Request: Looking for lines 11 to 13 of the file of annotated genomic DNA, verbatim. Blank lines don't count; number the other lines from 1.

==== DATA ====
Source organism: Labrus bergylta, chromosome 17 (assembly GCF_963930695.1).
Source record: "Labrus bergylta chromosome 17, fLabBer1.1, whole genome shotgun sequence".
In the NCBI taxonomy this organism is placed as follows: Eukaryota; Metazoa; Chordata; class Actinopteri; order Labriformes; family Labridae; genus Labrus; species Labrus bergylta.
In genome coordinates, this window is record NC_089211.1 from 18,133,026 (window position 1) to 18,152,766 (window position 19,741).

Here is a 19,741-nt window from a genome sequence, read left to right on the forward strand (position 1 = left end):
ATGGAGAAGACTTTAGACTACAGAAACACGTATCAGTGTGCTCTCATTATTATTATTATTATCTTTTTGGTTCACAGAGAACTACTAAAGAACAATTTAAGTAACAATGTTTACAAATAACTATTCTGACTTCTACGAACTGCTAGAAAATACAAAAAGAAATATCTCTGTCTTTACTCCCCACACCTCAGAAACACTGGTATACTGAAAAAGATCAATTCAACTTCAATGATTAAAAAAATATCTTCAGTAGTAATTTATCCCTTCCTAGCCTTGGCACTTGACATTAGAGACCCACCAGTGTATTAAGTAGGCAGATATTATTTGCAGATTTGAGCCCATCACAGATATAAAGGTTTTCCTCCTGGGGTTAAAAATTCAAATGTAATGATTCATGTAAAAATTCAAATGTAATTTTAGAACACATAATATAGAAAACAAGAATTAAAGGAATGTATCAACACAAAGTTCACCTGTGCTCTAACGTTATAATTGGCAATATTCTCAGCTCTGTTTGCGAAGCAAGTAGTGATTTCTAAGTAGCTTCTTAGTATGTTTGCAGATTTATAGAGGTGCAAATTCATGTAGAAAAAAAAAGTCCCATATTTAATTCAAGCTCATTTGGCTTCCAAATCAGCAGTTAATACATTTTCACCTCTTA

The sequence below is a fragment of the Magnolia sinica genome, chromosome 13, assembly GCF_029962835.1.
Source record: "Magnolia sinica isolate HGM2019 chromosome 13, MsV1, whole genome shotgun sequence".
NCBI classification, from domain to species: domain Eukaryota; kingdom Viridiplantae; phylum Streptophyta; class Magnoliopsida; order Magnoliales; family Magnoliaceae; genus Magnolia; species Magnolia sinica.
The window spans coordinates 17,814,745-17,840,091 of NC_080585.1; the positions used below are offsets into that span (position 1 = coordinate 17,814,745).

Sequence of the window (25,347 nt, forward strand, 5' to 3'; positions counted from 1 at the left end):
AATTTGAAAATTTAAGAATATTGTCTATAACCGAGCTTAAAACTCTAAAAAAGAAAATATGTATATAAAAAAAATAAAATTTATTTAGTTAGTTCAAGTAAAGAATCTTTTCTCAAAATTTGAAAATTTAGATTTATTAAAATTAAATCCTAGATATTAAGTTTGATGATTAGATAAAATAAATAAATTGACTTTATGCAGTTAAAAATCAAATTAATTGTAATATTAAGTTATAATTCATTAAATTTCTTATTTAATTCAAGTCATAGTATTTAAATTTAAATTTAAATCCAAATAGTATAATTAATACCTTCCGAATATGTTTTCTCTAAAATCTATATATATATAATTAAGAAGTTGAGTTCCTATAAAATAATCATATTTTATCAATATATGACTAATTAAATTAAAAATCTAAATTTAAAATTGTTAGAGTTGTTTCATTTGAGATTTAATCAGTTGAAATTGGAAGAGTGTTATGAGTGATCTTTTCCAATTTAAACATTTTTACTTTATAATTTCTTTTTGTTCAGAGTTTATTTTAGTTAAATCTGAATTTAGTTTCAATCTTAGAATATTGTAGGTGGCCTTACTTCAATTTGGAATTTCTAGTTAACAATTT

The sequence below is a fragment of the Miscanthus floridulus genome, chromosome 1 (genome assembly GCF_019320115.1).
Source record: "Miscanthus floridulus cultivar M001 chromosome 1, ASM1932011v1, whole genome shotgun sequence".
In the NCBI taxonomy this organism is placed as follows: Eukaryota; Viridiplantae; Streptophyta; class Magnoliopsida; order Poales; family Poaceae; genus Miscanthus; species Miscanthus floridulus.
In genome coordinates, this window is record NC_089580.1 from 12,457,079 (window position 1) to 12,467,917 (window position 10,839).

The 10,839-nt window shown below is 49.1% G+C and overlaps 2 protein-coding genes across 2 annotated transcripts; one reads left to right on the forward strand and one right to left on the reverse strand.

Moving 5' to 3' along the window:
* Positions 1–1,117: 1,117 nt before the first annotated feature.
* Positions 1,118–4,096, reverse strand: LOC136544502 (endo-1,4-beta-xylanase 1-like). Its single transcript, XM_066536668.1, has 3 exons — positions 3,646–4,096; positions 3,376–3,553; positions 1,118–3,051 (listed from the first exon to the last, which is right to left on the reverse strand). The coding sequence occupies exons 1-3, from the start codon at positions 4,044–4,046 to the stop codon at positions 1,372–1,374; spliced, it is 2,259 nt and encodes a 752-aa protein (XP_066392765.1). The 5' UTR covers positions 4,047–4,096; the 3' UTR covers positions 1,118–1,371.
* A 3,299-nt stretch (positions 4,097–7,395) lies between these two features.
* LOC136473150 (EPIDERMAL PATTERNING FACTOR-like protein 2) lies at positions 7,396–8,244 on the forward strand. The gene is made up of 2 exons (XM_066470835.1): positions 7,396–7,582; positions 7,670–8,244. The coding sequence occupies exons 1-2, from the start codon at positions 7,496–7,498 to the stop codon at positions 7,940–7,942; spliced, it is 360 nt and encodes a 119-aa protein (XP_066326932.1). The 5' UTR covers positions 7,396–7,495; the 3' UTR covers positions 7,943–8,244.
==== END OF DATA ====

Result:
Sequence of the window (25,347 nt, forward strand, 5' to 3'; positions counted from 1 at the left end):
AATTTGAAAATTTAAGAATATTGTCTATAACCGAGCTTAAAACTCTAAAAAAGAAAATATGTATATAAAAAAAATAAAATTTATTTAGTTAGTTCAAGTAAAGAATCTTTTCTCAAAATTTGAAAATTTAGATTTATTAAAATTAAATCCTAGATATTAAGTTTGATGATTAGATAAAATAAATAAATTGACTTTATGCAGTTAAAAATCAAATTAATTGTAATATTAAGTTATAATTCATTAAATTTCTTATTTAATTCAAGTCATAGTATTTAAATTTAAATTTAAATCCAAATAGTATAATTAATACCTTCCGAATATGTTTTCTCTAAAATCTATATATATATAATTAAGAAGTTGAGTTCCTATAAAATAATCATATTTTATCAATATATGACTAATTAAATTAAAAATCTAAATTTAAAATTGTTAGAGTTGTTTCATTTGAGATTTAATCAGTTGAAATTGGAAGAGTGTTATGAGTGATCTTTTCCAATTTAAACATTTTTACTTTATAATTTCTTTTTGTTCAGAGTTTATTTTAGTTAAATCTGAATTTAGTTTCAATCTTAGAATATTGTAGGTGGCCTTACTTCAATTTGGAATTTCTAGTTAACAATTT

The sequence below is a fragment of the Miscanthus floridulus genome, chromosome 1 (genome assembly GCF_019320115.1).